mitmproxy is a console tool that allows interactive examination and modification of HTTP traffic. It differs from mitmdump in that all flows are kept in memory, which means that it’s intended for taking and manipulating small-ish samples. Use the ? shortcut key to view, context-sensitive documentation from any mitmproxy screen.

Flow list

The flow list shows an index of captured flows in chronological order.

  • 1: A GET request, returning a 302 Redirect response.
  • 2: A GET request, returning 16.75kb of text/html data.
  • 3: A replayed request.
  • 4: Intercepted flows are indicated with orange text. The user may edit these flows, and then accept them (using the a key) to continue. In this case, the request has been intercepted on the way to the server.
  • 5: A response intercepted from the server on the way to the client.
  • 6: The event log can be toggled on and off using the e shortcut key. This pane shows events and errors that may not result in a flow that shows up in the flow pane.
  • 7: Flow count.
  • 8: Various information on mitmproxy’s state. In this case, we have an interception pattern set to .*.
  • 9: Bind address indicator - mitmproxy is listening on port 8080 of all interfaces.

Flow view

The Flow View lets you inspect and manipulate a single flow:

  • 1: Flow summary.
  • 2: The Request/Response tabs, showing you which part of the flow you are currently viewing. In the example above, we’re viewing the Response. Hit tab to switch between the Response and the Request.
  • 3: Headers.
  • 4: Body.
  • 5: View Mode indicator. In this case, we’re viewing the body in hex mode. The other available modes are pretty, which uses a number of heuristics to show you a friendly view of various content types, and raw, which shows you exactly what’s there without any changes. You can change modes using the m key.

Grid Editor

Much of the data that we’d like to interact with in mitmproxy is structured. For instance, headers, queries and form data can all be thought of as a list of key/value pairs. Mitmproxy has a built-in editor that lays this type of data out in a grid for easy manipulation.

At the moment, the Grid Editor is used in four parts of mitmproxy:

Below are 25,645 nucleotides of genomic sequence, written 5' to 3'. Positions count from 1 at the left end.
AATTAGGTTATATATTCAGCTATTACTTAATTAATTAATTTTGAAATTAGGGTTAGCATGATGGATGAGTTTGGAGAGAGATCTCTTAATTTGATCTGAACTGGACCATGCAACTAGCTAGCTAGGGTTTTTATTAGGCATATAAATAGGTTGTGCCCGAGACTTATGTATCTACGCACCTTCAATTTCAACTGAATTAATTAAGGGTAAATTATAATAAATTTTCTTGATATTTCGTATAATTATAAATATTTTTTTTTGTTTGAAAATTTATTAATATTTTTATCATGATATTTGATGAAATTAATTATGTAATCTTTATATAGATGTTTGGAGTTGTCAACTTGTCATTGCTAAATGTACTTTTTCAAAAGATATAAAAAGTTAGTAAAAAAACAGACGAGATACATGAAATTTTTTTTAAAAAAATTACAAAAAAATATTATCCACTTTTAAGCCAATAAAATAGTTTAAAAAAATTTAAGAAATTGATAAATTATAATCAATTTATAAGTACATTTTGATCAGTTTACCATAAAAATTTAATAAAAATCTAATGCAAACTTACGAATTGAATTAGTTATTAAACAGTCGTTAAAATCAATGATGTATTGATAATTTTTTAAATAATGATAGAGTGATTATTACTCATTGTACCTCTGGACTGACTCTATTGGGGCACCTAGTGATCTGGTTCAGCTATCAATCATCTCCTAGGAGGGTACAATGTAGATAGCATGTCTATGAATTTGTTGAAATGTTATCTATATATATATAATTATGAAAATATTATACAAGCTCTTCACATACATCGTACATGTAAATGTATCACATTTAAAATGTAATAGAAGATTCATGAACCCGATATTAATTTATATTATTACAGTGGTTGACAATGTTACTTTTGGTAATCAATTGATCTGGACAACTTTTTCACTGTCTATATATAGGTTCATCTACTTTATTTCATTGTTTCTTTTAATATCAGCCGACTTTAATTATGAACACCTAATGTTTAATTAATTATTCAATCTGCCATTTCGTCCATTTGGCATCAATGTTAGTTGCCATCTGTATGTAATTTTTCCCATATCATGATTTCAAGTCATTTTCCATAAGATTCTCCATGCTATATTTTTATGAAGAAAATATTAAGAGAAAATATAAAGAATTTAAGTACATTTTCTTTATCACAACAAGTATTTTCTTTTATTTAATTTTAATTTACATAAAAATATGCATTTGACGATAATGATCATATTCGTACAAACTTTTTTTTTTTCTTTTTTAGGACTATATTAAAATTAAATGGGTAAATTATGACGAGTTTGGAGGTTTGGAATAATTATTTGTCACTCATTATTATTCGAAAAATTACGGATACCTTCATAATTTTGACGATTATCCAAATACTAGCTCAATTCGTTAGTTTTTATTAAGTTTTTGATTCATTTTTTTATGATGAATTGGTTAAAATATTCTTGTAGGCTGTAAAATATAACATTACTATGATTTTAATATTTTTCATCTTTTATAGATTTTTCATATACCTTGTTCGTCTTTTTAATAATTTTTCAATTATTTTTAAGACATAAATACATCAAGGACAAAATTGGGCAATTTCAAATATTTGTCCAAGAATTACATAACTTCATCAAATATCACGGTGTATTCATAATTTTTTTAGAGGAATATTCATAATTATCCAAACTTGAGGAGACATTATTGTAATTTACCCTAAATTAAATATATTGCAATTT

• Editing request or response headers (e for edit, then h for headers in flow view)
  • Editing a query string (e for edit, then q for query in flow view)
  • Editing a URL-encoded form (e for edit, then f for form in flow view)
  • Editing replacement patterns (o for options, then R for Replacement Patterns)

If there is is no data, an empty editor will be started to let you add some. Here is the editor showing the headers from a request:


To edit, navigate to the key or value you want to modify using the arrow or vi navigation keys, and press enter. The background color will change to show that you are in edit mode for the specified field:


Modify the field as desired, then press escape to exit edit mode when you’re done. You can also add a row (a key), delete a row (d key), spawn an external editor on a field (e key). Be sure to consult the context-sensitive help (? key) for more.

Example: Interception

mitmproxy‘s interception functionality lets you pause an HTTP request or response, inspect and modify it, and then accept it to send it on to the server or client.

1: Set an interception pattern


We press i to set an interception pattern. In this case, the ~q filter pattern tells mitmproxy to intercept all requests. For complete filter syntax, see the Filter expressions section of the documentation, or the built-in help function in mitmproxy.

2: Intercepted connections are indicated with orange text:


3: You can now view and modify the request:


In this case, we viewed the request by selecting it, pressed e for “edit” and m for “method” to change the HTTP request method.

4: Accept the intercept to continue:


Finally, we press a to accept the modified request, which is then sent on to the server. In this case, we changed the request from an HTTP GET to OPTIONS, and Google’s server has responded with a 405 “Method not allowed”.